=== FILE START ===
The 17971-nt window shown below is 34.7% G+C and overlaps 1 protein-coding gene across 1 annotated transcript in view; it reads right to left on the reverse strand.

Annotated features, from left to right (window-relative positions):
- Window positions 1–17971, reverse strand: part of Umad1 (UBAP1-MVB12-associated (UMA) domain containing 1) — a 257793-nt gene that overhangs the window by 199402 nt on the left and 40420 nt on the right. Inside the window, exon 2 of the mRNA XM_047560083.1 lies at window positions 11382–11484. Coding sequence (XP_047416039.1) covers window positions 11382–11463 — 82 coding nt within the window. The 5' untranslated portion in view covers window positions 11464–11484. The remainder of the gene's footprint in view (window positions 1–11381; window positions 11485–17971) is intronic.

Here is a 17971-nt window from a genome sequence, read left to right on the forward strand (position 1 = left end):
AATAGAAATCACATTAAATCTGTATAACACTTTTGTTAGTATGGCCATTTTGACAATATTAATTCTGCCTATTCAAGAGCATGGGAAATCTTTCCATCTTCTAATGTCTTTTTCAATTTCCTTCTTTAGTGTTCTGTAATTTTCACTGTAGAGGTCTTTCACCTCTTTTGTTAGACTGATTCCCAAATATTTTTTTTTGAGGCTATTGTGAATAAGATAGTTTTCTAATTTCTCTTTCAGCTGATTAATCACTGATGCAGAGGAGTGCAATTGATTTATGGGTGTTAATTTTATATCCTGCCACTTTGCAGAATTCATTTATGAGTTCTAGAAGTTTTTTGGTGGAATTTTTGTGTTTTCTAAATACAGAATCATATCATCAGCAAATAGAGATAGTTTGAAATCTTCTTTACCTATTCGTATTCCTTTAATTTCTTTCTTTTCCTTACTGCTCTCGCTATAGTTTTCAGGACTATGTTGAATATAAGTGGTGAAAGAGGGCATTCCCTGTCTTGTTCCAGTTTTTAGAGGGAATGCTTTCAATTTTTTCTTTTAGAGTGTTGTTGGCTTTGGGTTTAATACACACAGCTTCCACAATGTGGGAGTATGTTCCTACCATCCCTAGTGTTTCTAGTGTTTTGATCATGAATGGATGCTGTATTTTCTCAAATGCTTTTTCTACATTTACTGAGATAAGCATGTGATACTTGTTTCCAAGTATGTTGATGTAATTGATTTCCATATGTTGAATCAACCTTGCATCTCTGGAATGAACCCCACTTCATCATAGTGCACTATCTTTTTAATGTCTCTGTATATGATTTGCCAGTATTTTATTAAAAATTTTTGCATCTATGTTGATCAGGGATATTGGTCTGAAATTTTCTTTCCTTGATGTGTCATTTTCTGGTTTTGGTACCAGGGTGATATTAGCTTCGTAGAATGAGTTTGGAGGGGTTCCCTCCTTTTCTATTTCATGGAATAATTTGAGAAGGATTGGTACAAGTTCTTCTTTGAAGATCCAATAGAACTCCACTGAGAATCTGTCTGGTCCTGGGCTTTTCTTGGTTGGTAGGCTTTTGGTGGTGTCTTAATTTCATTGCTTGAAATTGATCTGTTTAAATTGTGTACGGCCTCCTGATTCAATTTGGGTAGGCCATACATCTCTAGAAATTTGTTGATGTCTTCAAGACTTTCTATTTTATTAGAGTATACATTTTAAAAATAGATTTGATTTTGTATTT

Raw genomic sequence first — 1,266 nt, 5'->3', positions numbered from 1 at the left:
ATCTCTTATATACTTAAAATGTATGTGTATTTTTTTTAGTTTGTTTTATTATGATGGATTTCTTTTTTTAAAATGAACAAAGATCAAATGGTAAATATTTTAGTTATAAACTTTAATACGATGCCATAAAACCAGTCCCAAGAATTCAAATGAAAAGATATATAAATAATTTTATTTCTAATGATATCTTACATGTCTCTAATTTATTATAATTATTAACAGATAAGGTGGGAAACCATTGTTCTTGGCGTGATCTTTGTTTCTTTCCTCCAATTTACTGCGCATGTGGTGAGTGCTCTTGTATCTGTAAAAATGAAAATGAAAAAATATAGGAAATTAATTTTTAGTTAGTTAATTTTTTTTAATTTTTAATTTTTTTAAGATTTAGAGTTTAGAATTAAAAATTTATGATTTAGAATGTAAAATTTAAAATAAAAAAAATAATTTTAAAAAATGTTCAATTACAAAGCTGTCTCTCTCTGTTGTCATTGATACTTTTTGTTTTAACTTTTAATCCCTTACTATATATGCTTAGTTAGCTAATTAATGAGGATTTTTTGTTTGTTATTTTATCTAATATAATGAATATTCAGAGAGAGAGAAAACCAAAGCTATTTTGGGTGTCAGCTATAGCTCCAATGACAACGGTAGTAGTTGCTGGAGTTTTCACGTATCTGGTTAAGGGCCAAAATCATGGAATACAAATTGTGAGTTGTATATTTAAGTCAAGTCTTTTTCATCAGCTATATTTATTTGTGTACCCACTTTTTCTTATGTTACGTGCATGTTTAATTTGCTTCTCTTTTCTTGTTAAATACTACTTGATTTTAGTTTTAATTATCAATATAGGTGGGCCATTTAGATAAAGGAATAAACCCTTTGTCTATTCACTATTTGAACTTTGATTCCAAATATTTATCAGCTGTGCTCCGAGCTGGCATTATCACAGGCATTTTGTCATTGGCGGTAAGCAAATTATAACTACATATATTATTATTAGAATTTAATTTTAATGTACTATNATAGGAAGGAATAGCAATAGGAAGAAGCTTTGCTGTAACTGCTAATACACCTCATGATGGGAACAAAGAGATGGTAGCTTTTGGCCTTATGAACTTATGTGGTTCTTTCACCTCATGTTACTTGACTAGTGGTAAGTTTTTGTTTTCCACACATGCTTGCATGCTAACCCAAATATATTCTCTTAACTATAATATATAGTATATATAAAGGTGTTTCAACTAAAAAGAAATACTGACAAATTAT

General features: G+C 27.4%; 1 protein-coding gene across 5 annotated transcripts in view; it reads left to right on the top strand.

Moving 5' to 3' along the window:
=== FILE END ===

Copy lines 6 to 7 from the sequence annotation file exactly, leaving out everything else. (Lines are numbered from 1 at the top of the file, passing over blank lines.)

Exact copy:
Raw genomic sequence first — 1,266 nt, 5'->3', positions numbered from 1 at the left:
ATCTCTTATATACTTAAAATGTATGTGTATTTTTTTTAGTTTGTTTTATTATGATGGATTTCTTTTTTTAAAATGAACAAAGATCAAATGGTAAATATTTTAGTTATAAACTTTAATACGATGCCATAAAACCAGTCCCAAGAATTCAAATGAAAAGATATATAAATAATTTTATTTCTAATGATATCTTACATGTCTCTAATTTATTATAATTATTAACAGATAAGGTGGGAAACCATTGTTCTTGGCGTGATCTTTGTTTCTTTCCTCCAATTTACTGCGCATGTGGTGAGTGCTCTTGTATCTGTAAAAATGAAAATGAAAAAATATAGGAAATTAATTTTTAGTTAGTTAATTTTTTTTAATTTTTAATTTTTTTAAGATTTAGAGTTTAGAATTAAAAATTTATGATTTAGAATGTAAAATTTAAAATAAAAAAAATAATTTTAAAAAATGTTCAATTACAAAGCTGTCTCTCTCTGTTGTCATTGATACTTTTTGTTTTAACTTTTAATCCCTTACTATATATGCTTAGTTAGCTAATTAATGAGGATTTTTTGTTTGTTATTTTATCTAATATAATGAATATTCAGAGAGAGAGAAAACCAAAGCTATTTTGGGTGTCAGCTATAGCTCCAATGACAACGGTAGTAGTTGCTGGAGTTTTCACGTATCTGGTTAAGGGCCAAAATCATGGAATACAAATTGTGAGTTGTATATTTAAGTCAAGTCTTTTTCATCAGCTATATTTATTTGTGTACCCACTTTTTCTTATGTTACGTGCATGTTTAATTTGCTTCTCTTTTCTTGTTAAATACTACTTGATTTTAGTTTTAATTATCAATATAGGTGGGCCATTTAGATAAAGGAATAAACCCTTTGTCTATTCACTATTTGAACTTTGATTCCAAATATTTATCAGCTGTGCTCCGAGCTGGCATTATCACAGGCATTTTGTCATTGGCGGTAAGCAAATTATAACTACATATATTATTATTAGAATTTAATTTTAATGTACTATNATAGGAAGGAATAGCAATAGGAAGAAGCTTTGCTGTAACTGCTAATACACCTCATGATGGGAACAAAGAGATGGTAGCTTTTGGCCTTATGAACTTATGTGGTTCTTTCACCTCATGTTACTTGACTAGTGGTAAGTTTTTGTTTTCCACACATGCTTGCATGCTAACCCAAATATATTCTCTTAACTATAATATATAGTATATATAAAGGTGTTTCAACTAAAAAGAAATACTGACAAATTAT